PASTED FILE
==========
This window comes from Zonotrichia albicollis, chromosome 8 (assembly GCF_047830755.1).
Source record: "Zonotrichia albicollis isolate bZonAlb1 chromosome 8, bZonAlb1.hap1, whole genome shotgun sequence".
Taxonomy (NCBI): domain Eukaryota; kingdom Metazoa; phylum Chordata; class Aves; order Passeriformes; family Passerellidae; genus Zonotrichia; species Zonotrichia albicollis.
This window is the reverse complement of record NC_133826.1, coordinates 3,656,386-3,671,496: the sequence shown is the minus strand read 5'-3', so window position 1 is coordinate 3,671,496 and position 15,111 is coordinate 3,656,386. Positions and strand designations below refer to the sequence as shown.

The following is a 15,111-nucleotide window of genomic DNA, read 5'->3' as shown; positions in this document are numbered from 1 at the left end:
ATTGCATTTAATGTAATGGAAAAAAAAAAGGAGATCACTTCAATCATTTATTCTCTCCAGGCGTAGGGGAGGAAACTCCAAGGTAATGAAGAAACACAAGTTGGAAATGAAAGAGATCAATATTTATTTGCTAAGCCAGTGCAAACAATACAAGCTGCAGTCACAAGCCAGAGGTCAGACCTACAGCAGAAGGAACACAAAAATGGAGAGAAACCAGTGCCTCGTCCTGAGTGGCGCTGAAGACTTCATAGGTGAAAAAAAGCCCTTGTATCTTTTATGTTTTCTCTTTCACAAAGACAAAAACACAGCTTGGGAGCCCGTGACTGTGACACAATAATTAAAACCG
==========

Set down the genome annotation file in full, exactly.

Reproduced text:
This window comes from Zonotrichia albicollis, chromosome 8 (assembly GCF_047830755.1).
Source record: "Zonotrichia albicollis isolate bZonAlb1 chromosome 8, bZonAlb1.hap1, whole genome shotgun sequence".
Taxonomy (NCBI): domain Eukaryota; kingdom Metazoa; phylum Chordata; class Aves; order Passeriformes; family Passerellidae; genus Zonotrichia; species Zonotrichia albicollis.
This window is the reverse complement of record NC_133826.1, coordinates 3,656,386-3,671,496: the sequence shown is the minus strand read 5'-3', so window position 1 is coordinate 3,671,496 and position 15,111 is coordinate 3,656,386. Positions and strand designations below refer to the sequence as shown.

The following is a 15,111-nucleotide window of genomic DNA, read 5'->3' as shown; positions in this document are numbered from 1 at the left end:
ATTGCATTTAATGTAATGGAAAAAAAAAAGGAGATCACTTCAATCATTTATTCTCTCCAGGCGTAGGGGAGGAAACTCCAAGGTAATGAAGAAACACAAGTTGGAAATGAAAGAGATCAATATTTATTTGCTAAGCCAGTGCAAACAATACAAGCTGCAGTCACAAGCCAGAGGTCAGACCTACAGCAGAAGGAACACAAAAATGGAGAGAAACCAGTGCCTCGTCCTGAGTGGCGCTGAAGACTTCATAGGTGAAAAAAAGCCCTTGTATCTTTTATGTTTTCTCTTTCACAAAGACAAAAACACAGCTTGGGAGCCCGTGACTGTGACACAATAATTAAAACCG